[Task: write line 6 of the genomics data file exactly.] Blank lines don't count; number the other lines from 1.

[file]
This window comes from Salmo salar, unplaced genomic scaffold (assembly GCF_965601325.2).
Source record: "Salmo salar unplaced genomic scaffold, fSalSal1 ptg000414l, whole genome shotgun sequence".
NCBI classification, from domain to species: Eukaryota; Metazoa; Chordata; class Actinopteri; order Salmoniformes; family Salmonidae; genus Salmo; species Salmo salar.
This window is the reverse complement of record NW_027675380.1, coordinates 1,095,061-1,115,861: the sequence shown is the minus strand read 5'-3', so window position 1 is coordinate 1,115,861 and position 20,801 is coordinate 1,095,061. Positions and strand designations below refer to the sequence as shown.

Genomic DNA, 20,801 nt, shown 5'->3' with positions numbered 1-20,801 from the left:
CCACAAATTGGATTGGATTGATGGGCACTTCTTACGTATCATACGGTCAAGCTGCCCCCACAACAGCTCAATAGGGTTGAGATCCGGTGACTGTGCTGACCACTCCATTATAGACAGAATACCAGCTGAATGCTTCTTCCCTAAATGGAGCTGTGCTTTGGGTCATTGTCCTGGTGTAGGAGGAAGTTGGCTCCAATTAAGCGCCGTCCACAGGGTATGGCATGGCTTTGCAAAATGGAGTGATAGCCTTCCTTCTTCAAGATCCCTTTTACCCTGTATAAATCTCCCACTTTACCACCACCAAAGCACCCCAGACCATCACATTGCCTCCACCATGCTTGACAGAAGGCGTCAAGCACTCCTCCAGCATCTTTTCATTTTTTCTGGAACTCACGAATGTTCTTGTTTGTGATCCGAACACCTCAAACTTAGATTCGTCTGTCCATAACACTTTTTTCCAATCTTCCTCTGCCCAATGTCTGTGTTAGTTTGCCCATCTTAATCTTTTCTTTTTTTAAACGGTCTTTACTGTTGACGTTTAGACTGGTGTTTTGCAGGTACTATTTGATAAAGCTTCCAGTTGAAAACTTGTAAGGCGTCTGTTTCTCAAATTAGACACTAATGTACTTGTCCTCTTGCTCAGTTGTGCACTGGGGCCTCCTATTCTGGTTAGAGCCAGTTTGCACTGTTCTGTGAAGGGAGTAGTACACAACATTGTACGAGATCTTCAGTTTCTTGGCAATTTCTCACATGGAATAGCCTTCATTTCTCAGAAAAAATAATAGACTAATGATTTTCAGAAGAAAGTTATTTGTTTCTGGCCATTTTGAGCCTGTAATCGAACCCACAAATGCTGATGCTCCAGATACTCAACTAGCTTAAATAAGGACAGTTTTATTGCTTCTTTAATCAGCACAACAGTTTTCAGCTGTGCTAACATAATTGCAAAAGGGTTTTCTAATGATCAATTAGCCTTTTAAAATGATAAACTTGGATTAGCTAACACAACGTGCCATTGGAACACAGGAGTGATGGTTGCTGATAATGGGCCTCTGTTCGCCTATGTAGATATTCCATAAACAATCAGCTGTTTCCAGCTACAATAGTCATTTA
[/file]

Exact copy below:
CCACAAATTGGATTGGATTGATGGGCACTTCTTACGTATCATACGGTCAAGCTGCCCCCACAACAGCTCAATAGGGTTGAGATCCGGTGACTGTGCTGACCACTCCATTATAGACAGAATACCAGCTGAATGCTTCTTCCCTAAATGGAGCTGTGCTTTGGGTCATTGTCCTGGTGTAGGAGGAAGTTGGCTCCAATTAAGCGCCGTCCACAGGGTATGGCATGGCTTTGCAAAATGGAGTGATAGCCTTCCTTCTTCAAGATCCCTTTTACCCTGTATAAATCTCCCACTTTACCACCACCAAAGCACCCCAGACCATCACATTGCCTCCACCATGCTTGACAGAAGGCGTCAAGCACTCCTCCAGCATCTTTTCATTTTTTCTGGAACTCACGAATGTTCTTGTTTGTGATCCGAACACCTCAAACTTAGATTCGTCTGTCCATAACACTTTTTTCCAATCTTCCTCTGCCCAATGTCTGTGTTAGTTTGCCCATCTTAATCTTTTCTTTTTTTAAACGGTCTTTACTGTTGACGTTTAGACTGGTGTTTTGCAGGTACTATTTGATAAAGCTTCCAGTTGAAAACTTGTAAGGCGTCTGTTTCTCAAATTAGACACTAATGTACTTGTCCTCTTGCTCAGTTGTGCACTGGGGCCTCCTATTCTGGTTAGAGCCAGTTTGCACTGTTCTGTGAAGGGAGTAGTACACAACATTGTACGAGATCTTCAGTTTCTTGGCAATTTCTCACATGGAATAGCCTTCATTTCTCAGAAAAAATAATAGACTAATGATTTTCAGAAGAAAGTTATTTGTTTCTGGCCATTTTGAGCCTGTAATCGAACCCACAAATGCTGATGCTCCAGATACTCAACTAGCTTAAATAAGGACAGTTTTATTGCTTCTTTAATCAGCACAACAGTTTTCAGCTGTGCTAACATAATTGCAAAAGGGTTTTCTAATGATCAATTAGCCTTTTAAAATGATAAACTTGGATTAGCTAACACAACGTGCCATTGGAACACAGGAGTGATGGTTGCTGATAATGGGCCTCTGTTCGCCTATGTAGATATTCCATAAACAATCAGCTGTTTCCAGCTACAATAGTCATTTA